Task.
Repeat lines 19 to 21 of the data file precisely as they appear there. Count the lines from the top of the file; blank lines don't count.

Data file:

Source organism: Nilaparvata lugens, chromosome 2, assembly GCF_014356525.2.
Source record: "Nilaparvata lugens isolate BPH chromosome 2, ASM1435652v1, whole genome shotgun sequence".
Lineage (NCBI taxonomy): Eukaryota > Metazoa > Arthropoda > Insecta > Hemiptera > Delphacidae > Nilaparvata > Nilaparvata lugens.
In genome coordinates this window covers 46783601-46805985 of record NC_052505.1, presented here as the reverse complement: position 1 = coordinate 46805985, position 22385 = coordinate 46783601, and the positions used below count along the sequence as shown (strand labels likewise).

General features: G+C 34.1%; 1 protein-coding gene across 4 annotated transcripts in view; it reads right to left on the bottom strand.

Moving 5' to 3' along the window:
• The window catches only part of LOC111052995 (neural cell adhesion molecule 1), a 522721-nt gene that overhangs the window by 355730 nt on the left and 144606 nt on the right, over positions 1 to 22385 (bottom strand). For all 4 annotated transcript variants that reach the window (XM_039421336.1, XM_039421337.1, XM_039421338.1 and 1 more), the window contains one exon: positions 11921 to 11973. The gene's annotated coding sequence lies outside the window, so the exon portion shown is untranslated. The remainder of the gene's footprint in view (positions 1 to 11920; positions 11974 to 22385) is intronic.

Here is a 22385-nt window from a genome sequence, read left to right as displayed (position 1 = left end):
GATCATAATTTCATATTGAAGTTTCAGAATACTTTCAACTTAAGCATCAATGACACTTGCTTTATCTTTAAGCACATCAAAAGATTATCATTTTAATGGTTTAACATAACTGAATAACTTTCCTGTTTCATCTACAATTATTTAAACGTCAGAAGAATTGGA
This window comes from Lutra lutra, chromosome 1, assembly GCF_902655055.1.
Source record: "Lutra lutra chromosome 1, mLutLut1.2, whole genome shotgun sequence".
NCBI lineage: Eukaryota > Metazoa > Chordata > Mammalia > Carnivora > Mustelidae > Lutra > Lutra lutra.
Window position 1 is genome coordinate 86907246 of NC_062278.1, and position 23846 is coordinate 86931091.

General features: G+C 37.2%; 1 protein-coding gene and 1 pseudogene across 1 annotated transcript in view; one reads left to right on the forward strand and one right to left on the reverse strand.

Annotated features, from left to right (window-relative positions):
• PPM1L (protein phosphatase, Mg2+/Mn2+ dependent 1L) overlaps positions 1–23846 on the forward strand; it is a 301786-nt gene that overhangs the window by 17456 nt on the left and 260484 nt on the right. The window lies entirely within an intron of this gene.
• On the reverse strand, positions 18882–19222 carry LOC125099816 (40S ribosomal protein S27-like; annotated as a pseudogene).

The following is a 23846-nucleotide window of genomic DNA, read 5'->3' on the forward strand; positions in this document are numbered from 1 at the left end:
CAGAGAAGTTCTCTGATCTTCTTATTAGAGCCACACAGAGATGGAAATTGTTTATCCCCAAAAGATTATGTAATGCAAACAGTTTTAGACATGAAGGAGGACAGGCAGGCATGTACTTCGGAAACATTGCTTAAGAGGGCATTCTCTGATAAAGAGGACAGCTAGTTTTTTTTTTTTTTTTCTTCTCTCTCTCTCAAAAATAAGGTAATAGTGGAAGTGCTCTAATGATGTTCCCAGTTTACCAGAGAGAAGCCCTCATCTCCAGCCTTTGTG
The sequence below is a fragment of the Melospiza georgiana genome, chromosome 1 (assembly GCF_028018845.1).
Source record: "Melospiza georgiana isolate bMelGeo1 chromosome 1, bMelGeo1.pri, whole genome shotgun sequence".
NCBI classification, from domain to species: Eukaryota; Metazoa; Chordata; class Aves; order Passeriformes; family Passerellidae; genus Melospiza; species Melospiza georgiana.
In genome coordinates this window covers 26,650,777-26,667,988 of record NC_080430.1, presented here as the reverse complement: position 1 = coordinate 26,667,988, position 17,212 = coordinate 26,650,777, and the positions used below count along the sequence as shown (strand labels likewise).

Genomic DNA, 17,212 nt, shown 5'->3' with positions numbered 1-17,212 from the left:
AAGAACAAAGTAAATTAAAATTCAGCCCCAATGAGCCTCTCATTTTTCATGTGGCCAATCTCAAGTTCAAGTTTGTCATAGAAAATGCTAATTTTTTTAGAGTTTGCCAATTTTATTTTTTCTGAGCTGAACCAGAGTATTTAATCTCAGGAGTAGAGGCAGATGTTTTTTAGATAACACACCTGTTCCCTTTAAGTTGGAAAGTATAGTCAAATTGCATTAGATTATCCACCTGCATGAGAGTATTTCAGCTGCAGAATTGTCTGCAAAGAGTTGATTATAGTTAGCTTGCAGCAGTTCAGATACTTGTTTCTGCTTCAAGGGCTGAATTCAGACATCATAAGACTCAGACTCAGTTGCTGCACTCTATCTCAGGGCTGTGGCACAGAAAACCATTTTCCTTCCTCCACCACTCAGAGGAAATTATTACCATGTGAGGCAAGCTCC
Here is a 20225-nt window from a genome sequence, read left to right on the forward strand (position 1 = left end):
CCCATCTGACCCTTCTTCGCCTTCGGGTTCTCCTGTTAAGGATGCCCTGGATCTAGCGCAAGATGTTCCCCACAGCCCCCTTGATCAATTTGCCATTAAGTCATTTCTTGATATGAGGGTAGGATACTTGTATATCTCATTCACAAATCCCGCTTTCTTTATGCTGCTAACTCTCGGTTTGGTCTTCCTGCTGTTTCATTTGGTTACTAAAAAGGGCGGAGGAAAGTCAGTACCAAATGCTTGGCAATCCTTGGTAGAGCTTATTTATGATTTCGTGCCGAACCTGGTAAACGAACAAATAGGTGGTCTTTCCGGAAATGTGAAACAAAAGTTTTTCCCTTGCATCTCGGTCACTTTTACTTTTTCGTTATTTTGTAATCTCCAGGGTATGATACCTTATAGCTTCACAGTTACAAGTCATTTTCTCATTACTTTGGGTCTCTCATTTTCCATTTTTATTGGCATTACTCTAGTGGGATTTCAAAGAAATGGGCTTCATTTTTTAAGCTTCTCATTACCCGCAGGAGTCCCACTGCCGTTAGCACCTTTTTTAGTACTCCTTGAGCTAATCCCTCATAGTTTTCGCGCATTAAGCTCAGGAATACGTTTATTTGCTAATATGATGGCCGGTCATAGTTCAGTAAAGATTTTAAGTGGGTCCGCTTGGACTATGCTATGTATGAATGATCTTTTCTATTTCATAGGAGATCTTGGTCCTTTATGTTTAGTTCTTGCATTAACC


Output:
CAGAGAAGTTCTCTGATCTTCTTATTAGAGCCACACAGAGATGGAAATTGTTTATCCCCAAAAGATTATGTAATGCAAACAGTTTTAGACATGAAGGAGGACAGGCAGGCATGTACTTCGGAAACATTGCTTAAGAGGGCATTCTCTGATAAAGAGGACAGCTAGTTTTTTTTTTTTTTTTCTTCTCTCTCTCTCAAAAATAAGGTAATAGTGGAAGTGCTCTAATGATGTTCCCAGTTTACCAGAGAGAAGCCCTCATCTCCAGCCTTTGTG
The sequence below is a fragment of the Melospiza georgiana genome, chromosome 1 (assembly GCF_028018845.1).
Source record: "Melospiza georgiana isolate bMelGeo1 chromosome 1, bMelGeo1.pri, whole genome shotgun sequence".